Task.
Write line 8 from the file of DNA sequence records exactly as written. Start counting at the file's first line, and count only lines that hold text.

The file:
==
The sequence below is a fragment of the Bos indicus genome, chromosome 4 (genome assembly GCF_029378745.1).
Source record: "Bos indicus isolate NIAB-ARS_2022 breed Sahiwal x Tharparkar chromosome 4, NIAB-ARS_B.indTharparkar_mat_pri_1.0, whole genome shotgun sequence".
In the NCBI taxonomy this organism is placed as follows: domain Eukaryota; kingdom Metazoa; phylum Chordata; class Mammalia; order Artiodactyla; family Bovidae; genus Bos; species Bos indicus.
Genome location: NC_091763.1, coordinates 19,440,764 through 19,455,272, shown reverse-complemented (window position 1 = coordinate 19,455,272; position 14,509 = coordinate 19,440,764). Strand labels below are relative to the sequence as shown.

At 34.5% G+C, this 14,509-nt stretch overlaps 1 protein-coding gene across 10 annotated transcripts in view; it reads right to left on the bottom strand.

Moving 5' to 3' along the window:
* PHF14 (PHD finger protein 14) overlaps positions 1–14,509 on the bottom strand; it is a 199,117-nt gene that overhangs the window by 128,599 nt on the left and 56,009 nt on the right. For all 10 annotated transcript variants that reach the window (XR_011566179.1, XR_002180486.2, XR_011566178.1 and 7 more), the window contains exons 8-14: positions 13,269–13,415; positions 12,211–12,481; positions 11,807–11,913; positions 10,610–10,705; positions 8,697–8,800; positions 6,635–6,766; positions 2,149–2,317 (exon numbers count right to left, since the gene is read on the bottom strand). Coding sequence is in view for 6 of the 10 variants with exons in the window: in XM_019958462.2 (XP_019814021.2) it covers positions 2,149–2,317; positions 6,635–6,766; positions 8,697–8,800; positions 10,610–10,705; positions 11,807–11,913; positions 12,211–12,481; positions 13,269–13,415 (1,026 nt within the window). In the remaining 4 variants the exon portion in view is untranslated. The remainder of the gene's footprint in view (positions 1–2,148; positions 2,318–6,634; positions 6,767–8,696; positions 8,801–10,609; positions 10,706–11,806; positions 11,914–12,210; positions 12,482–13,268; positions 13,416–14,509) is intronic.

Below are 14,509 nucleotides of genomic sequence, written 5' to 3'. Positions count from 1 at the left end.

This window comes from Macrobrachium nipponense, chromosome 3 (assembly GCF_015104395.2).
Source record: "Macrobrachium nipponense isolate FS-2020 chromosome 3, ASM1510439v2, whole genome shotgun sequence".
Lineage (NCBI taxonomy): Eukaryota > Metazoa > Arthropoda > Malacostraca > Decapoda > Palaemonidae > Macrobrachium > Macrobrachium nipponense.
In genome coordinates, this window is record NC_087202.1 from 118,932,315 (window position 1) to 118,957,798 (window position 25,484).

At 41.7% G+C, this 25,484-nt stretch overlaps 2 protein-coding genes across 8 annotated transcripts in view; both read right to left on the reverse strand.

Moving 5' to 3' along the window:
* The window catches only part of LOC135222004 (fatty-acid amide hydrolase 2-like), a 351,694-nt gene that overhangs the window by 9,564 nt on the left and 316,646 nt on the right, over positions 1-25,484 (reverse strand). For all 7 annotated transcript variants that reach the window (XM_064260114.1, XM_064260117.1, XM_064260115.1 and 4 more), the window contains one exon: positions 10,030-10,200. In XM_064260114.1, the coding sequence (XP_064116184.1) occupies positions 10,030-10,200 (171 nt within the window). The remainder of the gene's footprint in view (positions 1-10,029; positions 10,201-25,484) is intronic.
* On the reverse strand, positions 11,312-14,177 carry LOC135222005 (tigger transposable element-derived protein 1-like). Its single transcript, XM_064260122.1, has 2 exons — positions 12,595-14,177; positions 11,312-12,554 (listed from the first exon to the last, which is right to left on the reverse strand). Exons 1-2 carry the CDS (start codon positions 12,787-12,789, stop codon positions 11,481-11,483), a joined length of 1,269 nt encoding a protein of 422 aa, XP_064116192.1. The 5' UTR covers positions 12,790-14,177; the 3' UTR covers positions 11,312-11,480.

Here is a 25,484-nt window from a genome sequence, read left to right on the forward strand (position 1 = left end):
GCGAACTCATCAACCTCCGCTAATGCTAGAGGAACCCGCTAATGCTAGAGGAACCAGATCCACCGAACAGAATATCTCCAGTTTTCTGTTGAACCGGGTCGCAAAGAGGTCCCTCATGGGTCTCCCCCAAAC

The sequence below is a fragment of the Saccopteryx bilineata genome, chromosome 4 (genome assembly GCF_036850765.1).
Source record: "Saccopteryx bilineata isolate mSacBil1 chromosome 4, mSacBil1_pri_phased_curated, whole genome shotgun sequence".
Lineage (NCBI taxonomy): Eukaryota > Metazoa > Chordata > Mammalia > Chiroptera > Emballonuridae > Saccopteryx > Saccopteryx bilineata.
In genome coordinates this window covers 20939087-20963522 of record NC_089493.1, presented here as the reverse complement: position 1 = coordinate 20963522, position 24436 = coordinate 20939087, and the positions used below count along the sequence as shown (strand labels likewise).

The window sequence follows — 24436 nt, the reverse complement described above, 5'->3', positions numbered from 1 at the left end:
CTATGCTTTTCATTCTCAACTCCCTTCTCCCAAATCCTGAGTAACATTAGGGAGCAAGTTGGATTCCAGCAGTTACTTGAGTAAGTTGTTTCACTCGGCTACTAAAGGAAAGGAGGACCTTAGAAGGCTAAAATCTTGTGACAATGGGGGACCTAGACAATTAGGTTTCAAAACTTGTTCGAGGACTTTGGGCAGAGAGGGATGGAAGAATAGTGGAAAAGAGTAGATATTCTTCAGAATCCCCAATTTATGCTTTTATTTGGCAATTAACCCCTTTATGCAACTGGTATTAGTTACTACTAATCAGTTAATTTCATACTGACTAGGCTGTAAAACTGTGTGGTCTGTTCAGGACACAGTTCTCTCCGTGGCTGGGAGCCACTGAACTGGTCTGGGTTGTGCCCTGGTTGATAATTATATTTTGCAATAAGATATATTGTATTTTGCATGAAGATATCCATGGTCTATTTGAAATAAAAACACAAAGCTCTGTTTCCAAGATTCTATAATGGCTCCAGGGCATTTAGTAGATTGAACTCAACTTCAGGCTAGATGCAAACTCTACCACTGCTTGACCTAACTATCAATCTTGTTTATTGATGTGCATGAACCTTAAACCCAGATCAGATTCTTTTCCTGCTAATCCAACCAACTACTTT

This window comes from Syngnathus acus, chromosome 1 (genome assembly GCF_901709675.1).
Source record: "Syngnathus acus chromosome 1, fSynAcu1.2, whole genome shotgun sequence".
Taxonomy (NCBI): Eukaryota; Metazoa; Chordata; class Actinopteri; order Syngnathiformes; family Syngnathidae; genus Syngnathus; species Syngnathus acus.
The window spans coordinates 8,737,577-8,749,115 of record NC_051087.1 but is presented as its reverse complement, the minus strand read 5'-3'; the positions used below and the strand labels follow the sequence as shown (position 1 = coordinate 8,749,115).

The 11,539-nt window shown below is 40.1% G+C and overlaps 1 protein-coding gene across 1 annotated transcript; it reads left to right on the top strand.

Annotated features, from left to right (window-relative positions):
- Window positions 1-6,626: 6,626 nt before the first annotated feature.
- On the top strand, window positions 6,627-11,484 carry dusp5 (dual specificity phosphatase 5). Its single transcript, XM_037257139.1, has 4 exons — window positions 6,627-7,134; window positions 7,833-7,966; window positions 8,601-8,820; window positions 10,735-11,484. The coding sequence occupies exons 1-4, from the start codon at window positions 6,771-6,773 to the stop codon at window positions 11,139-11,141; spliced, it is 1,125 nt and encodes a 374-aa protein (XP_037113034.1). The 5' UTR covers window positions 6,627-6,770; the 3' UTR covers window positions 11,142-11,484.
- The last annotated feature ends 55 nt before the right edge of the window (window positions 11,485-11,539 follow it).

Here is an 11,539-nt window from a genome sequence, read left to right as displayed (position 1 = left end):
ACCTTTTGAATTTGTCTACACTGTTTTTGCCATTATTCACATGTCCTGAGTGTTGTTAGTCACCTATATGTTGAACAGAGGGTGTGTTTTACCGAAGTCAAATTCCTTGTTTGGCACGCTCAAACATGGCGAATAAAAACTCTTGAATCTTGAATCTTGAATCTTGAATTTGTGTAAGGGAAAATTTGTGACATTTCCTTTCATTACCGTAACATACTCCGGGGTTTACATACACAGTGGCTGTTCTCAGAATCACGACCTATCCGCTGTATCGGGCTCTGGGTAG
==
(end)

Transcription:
Below are 14,509 nucleotides of genomic sequence, written 5' to 3'. Positions count from 1 at the left end.